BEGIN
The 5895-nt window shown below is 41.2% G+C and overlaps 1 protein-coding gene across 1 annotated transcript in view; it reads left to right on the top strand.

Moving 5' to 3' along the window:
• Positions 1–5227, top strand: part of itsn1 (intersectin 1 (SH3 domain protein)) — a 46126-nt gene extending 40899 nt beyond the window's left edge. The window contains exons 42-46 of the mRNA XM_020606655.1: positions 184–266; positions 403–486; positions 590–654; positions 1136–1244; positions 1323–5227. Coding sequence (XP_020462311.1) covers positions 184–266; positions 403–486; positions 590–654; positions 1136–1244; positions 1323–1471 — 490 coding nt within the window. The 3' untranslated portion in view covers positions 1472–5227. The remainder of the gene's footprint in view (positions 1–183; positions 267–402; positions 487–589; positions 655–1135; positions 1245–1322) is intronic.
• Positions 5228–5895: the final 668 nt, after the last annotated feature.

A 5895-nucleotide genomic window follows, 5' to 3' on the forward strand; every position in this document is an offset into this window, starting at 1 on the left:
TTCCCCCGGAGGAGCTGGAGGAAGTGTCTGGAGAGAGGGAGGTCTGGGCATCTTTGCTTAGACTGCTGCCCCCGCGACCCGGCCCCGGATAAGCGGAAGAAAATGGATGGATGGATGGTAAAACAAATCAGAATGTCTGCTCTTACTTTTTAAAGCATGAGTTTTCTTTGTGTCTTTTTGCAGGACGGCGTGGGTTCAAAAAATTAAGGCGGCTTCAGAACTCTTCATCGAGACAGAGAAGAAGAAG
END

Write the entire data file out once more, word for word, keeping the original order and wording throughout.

The 5895-nt window shown below is 41.2% G+C and overlaps 1 protein-coding gene across 1 annotated transcript in view; it reads left to right on the top strand.

Moving 5' to 3' along the window:
• Positions 1–5227, top strand: part of itsn1 (intersectin 1 (SH3 domain protein)) — a 46126-nt gene extending 40899 nt beyond the window's left edge. The window contains exons 42-46 of the mRNA XM_020606655.1: positions 184–266; positions 403–486; positions 590–654; positions 1136–1244; positions 1323–5227. Coding sequence (XP_020462311.1) covers positions 184–266; positions 403–486; positions 590–654; positions 1136–1244; positions 1323–1471 — 490 coding nt within the window. The 3' untranslated portion in view covers positions 1472–5227. The remainder of the gene's footprint in view (positions 1–183; positions 267–402; positions 487–589; positions 655–1135; positions 1245–1322) is intronic.
• Positions 5228–5895: the final 668 nt, after the last annotated feature.

A 5895-nucleotide genomic window follows, 5' to 3' on the forward strand; every position in this document is an offset into this window, starting at 1 on the left:
TTCCCCCGGAGGAGCTGGAGGAAGTGTCTGGAGAGAGGGAGGTCTGGGCATCTTTGCTTAGACTGCTGCCCCCGCGACCCGGCCCCGGATAAGCGGAAGAAAATGGATGGATGGATGGTAAAACAAATCAGAATGTCTGCTCTTACTTTTTAAAGCATGAGTTTTCTTTGTGTCTTTTTGCAGGACGGCGTGGGTTCAAAAAATTAAGGCGGCTTCAGAACTCTTCATCGAGACAGAGAAGAAGAAG